Friday 6 April 2018

Starfish Blog Tour

Hello and welcome to my stop on the Starfish blog tour! So today I want to talk about a topic that comes up in the book that I really related to, which is social anxiety. In Starfish, Kiko suffers from anxiety, stopping her from doing things that her classmates are doing such as going to parties, and making it impossible for her to go to new places alone. Kiko's friends and family don't seem to understand why she can do certain things but not others, and Kiko finds it difficult to explain it to them. I was so happy to find a book that dealt with social anxiety as the mental illness that it is rather than a cute character quirk! Anxiety is not a quirk, it's something that affects the way you interact with the world. It's something that stops you from doing things that you really want to do, and it isn't something that you can just “get over.”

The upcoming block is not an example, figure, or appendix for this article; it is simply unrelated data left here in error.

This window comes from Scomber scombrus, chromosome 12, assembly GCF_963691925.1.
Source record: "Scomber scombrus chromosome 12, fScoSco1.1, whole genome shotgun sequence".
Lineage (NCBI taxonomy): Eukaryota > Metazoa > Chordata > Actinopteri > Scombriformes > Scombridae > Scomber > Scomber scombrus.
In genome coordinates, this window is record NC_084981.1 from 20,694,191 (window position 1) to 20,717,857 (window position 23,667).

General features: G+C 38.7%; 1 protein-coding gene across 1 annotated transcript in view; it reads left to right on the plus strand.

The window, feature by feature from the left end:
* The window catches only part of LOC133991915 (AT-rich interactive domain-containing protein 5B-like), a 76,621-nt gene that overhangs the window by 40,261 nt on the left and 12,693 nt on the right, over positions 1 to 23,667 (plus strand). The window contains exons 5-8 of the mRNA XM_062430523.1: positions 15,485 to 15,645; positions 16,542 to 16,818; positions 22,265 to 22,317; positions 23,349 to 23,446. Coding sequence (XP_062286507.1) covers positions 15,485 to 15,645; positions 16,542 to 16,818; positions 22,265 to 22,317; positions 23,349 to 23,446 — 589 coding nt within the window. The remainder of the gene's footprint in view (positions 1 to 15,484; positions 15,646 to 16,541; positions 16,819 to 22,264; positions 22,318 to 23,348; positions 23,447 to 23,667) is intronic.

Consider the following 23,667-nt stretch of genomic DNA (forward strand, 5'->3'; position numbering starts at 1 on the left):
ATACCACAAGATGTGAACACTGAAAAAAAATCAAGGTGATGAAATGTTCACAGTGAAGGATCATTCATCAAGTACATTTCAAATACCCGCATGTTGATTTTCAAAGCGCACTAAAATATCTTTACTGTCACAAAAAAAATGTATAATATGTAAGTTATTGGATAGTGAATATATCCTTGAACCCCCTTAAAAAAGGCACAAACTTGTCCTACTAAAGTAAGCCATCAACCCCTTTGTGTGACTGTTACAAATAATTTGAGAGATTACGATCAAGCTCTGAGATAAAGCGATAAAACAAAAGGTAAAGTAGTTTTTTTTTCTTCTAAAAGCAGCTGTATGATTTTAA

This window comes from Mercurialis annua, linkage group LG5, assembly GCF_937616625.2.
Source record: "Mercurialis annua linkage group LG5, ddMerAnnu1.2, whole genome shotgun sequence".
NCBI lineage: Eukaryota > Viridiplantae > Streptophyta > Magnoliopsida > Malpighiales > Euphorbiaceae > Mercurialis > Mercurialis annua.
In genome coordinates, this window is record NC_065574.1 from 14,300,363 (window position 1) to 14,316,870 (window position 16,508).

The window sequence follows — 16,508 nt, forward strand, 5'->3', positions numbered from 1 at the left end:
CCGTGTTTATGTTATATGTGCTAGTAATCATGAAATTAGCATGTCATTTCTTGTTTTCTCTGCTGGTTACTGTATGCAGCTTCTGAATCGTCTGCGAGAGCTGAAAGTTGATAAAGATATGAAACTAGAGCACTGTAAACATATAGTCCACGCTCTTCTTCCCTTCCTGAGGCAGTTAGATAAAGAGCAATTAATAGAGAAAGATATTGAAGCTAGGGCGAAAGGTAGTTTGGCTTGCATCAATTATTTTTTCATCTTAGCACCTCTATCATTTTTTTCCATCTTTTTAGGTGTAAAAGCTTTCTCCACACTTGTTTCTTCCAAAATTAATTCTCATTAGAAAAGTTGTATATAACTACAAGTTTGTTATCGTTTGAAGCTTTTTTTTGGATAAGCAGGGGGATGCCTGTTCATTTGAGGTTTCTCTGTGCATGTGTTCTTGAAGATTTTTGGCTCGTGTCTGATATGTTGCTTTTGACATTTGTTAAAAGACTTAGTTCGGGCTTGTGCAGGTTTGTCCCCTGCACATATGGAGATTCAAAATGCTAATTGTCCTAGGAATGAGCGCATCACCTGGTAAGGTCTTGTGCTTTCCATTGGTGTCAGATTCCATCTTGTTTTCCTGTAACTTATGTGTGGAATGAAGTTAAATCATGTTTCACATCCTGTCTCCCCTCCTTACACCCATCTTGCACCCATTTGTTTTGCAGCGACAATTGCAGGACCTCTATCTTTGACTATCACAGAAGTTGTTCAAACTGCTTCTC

Everyone who has anxiety suffers from it in different ways, and of course have different experiences, but I just wanted to share a little about how it has affected me personally. Some of the things Kiko went through were quite similar to what has happened to me, and I particularly related to the party scenes. Like Kiko, I try to make everyone happy and try to push myself to do things I'm not comfortable with to try to please others. Kiko only has one friend near the start of the book, and she decides to go to a party with her friend who will soon be moving away for college. Kiko sees this as an opportunity to spend time with her friend, and get away from her abusive uncle. However things don't go to plan, and Kiko ends up immediately regretting her choice to attend. Like Kiko, I don't drink alcohol. I shouldn't have to explain why, but if on the rare occasion I find myself in a place that serves alcohol, I get asked why I'm not drinking, often by complete strangers. The last time this happened was at a comic con after party, and I made the mistake of telling them that I didn't like the taste of alcohol, which obviously wasn't a good enough reason, as they then started trying to get me to try various alcoholic drinks to see if I liked them. As the night went on and the people around me became more and more drunk, I ended up being more and more uncomfortable. I didn't want to talk to people I'd never met, I didn't want to try this drink, and I definitely didn't want to dance to nineties music. When I followed my acquaintances to the dance floor, I felt like everyone was staring at me. I felt like I was getting judged and if I danced people would laugh at me. But of course it turns out that awkwardly standing on the dance floor gained me more attention than dancing would have, and when the girl I had arrived with left to go to the bathroom, I had people asking me if I was okay. I wasn't okay, and all I wanted was to go home, but even that was difficult. How did I tell the people I was with that I was going to go home early? What excuse could I give for doing that? What I ended up doing was miserably waiting until the end. Until the bar had closed and the music stopped and my acquaintances were planning on going to get pizza. Only then did I excuse myself and leave.